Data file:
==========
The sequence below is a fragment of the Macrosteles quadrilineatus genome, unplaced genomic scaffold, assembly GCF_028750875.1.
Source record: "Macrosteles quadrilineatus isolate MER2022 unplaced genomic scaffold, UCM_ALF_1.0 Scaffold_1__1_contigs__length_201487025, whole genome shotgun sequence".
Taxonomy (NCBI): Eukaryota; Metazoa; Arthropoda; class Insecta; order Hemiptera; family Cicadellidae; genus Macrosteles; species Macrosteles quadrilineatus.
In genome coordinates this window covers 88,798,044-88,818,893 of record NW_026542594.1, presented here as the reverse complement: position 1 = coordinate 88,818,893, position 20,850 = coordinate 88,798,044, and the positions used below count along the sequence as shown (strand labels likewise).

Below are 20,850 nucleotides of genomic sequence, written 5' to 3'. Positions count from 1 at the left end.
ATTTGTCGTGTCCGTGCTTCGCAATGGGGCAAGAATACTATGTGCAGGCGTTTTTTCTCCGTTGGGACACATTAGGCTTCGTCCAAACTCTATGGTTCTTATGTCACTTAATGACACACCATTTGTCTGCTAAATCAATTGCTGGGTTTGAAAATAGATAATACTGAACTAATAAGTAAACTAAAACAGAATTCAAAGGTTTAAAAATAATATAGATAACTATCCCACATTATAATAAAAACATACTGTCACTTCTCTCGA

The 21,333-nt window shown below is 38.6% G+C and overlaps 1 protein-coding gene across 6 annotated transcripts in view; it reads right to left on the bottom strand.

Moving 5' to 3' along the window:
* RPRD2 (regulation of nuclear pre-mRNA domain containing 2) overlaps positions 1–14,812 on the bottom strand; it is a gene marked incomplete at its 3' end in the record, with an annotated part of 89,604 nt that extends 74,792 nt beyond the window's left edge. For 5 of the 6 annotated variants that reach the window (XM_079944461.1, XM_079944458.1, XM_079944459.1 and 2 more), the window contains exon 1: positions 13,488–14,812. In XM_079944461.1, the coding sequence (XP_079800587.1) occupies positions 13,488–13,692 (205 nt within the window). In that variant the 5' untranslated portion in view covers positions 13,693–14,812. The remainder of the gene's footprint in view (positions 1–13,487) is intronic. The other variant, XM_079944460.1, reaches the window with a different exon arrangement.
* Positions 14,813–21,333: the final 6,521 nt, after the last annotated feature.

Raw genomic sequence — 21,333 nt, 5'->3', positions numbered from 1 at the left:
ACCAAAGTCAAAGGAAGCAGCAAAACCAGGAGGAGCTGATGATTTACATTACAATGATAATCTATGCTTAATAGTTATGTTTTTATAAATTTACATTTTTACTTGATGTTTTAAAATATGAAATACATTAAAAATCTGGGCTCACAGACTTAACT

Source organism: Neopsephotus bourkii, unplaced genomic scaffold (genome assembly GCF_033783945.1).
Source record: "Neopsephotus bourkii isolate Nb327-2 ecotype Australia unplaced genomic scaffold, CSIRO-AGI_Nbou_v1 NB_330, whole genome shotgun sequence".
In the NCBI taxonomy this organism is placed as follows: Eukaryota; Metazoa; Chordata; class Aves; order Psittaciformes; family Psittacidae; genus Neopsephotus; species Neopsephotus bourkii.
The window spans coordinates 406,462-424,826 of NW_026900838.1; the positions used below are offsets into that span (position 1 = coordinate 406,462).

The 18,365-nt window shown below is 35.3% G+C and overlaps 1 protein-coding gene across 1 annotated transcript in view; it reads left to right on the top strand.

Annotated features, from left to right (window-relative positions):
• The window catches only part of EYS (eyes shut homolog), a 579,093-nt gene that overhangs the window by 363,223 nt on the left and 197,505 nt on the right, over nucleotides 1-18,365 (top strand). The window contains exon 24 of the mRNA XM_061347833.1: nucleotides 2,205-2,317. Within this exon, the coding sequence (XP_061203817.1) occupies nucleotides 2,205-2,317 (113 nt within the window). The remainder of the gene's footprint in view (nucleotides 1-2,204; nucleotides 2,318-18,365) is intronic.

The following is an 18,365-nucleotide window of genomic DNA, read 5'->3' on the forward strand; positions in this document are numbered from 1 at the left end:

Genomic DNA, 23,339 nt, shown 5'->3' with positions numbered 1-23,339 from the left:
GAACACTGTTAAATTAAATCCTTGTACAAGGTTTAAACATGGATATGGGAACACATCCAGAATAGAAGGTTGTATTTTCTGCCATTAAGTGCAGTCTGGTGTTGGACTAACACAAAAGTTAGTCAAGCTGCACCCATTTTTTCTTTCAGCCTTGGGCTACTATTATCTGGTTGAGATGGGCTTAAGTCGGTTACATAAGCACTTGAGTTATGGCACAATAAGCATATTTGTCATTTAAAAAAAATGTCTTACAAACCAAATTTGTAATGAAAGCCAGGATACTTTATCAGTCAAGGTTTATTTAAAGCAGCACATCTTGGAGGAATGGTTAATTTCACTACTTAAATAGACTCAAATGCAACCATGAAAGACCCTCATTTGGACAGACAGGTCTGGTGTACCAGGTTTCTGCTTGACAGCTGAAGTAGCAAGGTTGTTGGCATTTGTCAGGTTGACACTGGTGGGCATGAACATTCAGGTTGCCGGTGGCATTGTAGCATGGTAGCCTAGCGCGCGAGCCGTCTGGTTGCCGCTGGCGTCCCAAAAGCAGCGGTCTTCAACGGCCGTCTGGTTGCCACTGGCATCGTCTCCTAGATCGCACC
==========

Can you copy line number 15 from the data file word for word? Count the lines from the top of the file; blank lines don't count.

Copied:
In the NCBI taxonomy this organism is placed as follows: Eukaryota; Metazoa; Chordata; class Aves; order Psittaciformes; family Psittacidae; genus Neopsephotus; species Neopsephotus bourkii.